The regulation of cell number during development or in cancer growth reflects a balance of signals that promote proliferation or differentiation and survival or apoptosis. Neurotrophin activation of Trks helps to determine this balance during development and oncogenesis. Thus in cancer Trks can be helpful or hurtful biological modifiers and positive or negative prognostic indicators. Trk activities have been described in diverse cancers arising from many tissues including medullary thyroid carcinoma (McGregor et al., 1999), Wilms' tumor (Donovan et al., 1994; Eggert et al., 2001), glioblastoma multiforme (Singer et al., 1999), lung cancer (Ricci et al., 2001), pancreatic cancer (Schneider et al., 2001), melanoma (Innominato et al., 2001), leukemia (Eguchi et al., 1999), breast cancer (Descamps et al., 1998) and Ewing's sarcoma (Nogueira et al., 1997) (Table 1). A review of well described Trk activities in prostate cancer, medulloblastoma and neuroblastoma serves to demonstrate the range of effects Trks can have in cancer.
Androgen-sensitive prostate cancer is a treatable disease because the cancer cells depend upon an androgen source for survival (Kyprianou et al., 1990). Androgen ablation and removal of the survival signal results in widespread apoptosis. Lethal, metastatic, prostate cancer is characterized by a dependence upon androgens and other factors for cancer cell survival. Androgen ablation results in the apoptosis of only the subset of cells that are androgen-dependent. The remainder of the cells, continue to survive through the actions of other survival factors. NGF acting through TrkA appears to be a critical survival factor for androgen- independent prostate cancer.
Normal prostate epithelium expresses TrkA, but neither TrkB nor TrkC. Normal prostatic stroma expresses NGF (Dalal and Djakiew, 1997; Guate et al., 1999; Pflug et al., 1995) establishing a paracrine relationship between normal stroma and epithelium. Acquisition of an abnormal autocrine Trk survival pathway is common in malignant prostate carcinoma: 60-70% of primary prostate cancers express TrkA, often at elevated levels. In addition, 60-70% of primary prostate cancers also exhibit abnormal expression of TrkB or TrkC. Increased TrkA and C expression is positively correlated with increasingly abnormal patterns of growth (Dionne et al., 1998; Guate et al., 1999). Consequently, as many as 80% of metastatic lesions express one or more Trks. These same malignant prostate cancers also synthesize and secrete neurotrophins that stimulate Trk signaling and downstream survival in an autocrine/paracrine fashion (Weeraratna et al., 2000).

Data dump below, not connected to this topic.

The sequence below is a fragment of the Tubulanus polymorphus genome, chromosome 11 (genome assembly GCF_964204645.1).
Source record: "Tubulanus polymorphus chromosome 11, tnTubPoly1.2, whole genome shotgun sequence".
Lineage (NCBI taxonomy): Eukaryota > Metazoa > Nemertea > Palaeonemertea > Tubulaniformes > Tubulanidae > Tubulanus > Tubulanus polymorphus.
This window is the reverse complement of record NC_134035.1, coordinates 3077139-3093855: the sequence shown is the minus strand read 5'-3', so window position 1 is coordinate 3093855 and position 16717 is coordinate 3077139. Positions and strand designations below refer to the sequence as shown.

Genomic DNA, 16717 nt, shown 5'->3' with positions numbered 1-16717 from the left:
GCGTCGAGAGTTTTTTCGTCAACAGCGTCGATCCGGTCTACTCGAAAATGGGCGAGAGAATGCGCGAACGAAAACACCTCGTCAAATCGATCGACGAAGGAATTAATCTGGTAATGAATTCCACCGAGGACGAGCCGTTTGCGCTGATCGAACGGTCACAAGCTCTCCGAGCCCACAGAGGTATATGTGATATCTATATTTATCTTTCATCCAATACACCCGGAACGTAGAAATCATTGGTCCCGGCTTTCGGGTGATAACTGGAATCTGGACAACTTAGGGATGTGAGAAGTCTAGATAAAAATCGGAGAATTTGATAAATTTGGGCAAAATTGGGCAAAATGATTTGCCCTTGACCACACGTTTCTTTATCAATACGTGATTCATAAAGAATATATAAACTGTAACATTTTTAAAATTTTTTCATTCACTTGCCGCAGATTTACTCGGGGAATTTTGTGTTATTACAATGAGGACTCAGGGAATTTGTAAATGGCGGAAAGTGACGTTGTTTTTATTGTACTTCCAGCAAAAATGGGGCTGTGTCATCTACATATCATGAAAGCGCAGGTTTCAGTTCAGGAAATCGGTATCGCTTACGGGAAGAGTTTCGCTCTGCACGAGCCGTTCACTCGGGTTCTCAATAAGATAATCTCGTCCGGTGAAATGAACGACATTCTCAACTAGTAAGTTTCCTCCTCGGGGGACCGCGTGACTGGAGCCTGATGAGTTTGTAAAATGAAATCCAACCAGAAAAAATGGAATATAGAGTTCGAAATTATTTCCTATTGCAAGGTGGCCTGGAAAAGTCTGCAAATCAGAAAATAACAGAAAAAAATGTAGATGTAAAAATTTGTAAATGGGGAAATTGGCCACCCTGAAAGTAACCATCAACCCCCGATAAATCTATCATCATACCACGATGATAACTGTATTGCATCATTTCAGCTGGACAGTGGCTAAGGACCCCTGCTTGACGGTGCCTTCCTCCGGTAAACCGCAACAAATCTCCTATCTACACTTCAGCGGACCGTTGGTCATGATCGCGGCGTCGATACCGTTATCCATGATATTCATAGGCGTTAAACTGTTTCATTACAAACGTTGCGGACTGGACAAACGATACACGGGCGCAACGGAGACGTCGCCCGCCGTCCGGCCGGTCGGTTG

In the normal prostate the role of NGF is unclear. Pharmacological inhibition of TrkA signaling in normal prostate has no effect on TrkA expressing prostate cells (Dionne et al., 1998). Thus while TrkA may mediate a survival signal in normal prostate, survival is not exclusively dependent upon this activity. In contrast, malignant prostate cancer can exhibit exclusive dependence on the Trk survival signal. In several studies utilizing different pharmacological agents, inhibition of Trk kinase activity and all downstream signaling resulted in dramatic growth inhibition and apoptosis of prostate cancer in vitro and in xenograft models of disease (Delsite and Djakiew, 1996; Dionne et al., 1998; George et al., 1999; Weeraratna et al., 2001). Thus prostate cancer, through the acquisition of an autocrine/paracrine neurotrophin survival signal develops a survival advantage. Clinical experience in treating androgen-independent prostate cancer suggests that this renders it relatively resistant to apoptosis inducing agents such as chemotherapy.
Neurotrophins are best known for their role in the development and functioning of the nervous system. Among the model systems that have helped illuminate the diverse functions of neurotrophins is the cerebellum. Here neurotrophins are known to regulate differentiation, apoptosis and migration of neuronal precursor cells and modulate synaptogenesis and synaptic functioning. Some of these roles ate recapitulated in a tumor of cerebellar granule cells, medulloblastoma (Eberhart et al., 2001). The role of Trks in medulloblastoma first became apparent when a clear correlation between increased levels of TrkC expression and patient survival was established (Segal et al., 1994). In addition to TrkC, some medulloblastoma tumors also express TrkA and TrkB as well as NGF, BDNF and NT3 (Tajima et al., 1998). Anatomical co-localization of neurotrophin ligands and receptors does occur and suggests that autocrine/paracrine loops can exist in the case of BDNF/TrkB and NT3/TRkC (Tajima et al., 1998; Washiyama et al., 1996).
All medulloblastomas appear to express TrkC but only those with high levels of expression possess favorable biological behavior (Grotzer et al., 2000; Pomeroy et al., 2002; Segal et al., 1994). This appears to be the result of the TrkC transduction of differentiation and pro-apoptotic NTS signals (Kim et al., 1999). In addition the co-localization of NT3 and TrkC with markers of differentiation such as neurofilament suggest that NT3 may induce neuronal differentiation of medulloblastoma (Tajima et al., 1998).
Table 1. TRK activation in human cancer.
Oncogenic Fusion Proteins
Papillary Thyroid Ca Infantile Fibrosarcoma AML
Prostate Cancer Mcdullobl astoma Neuroblastoma
Malignant Melanoma Pancreatic Cancer Medullary Thyroid Ca Wilms' Tumor
NGF and/or BDNF and/or NT3 NGF and/or BDNF and/or NT3 BDNF
NGF and/or BDNF and/or NT3 BDNF and/or NT3
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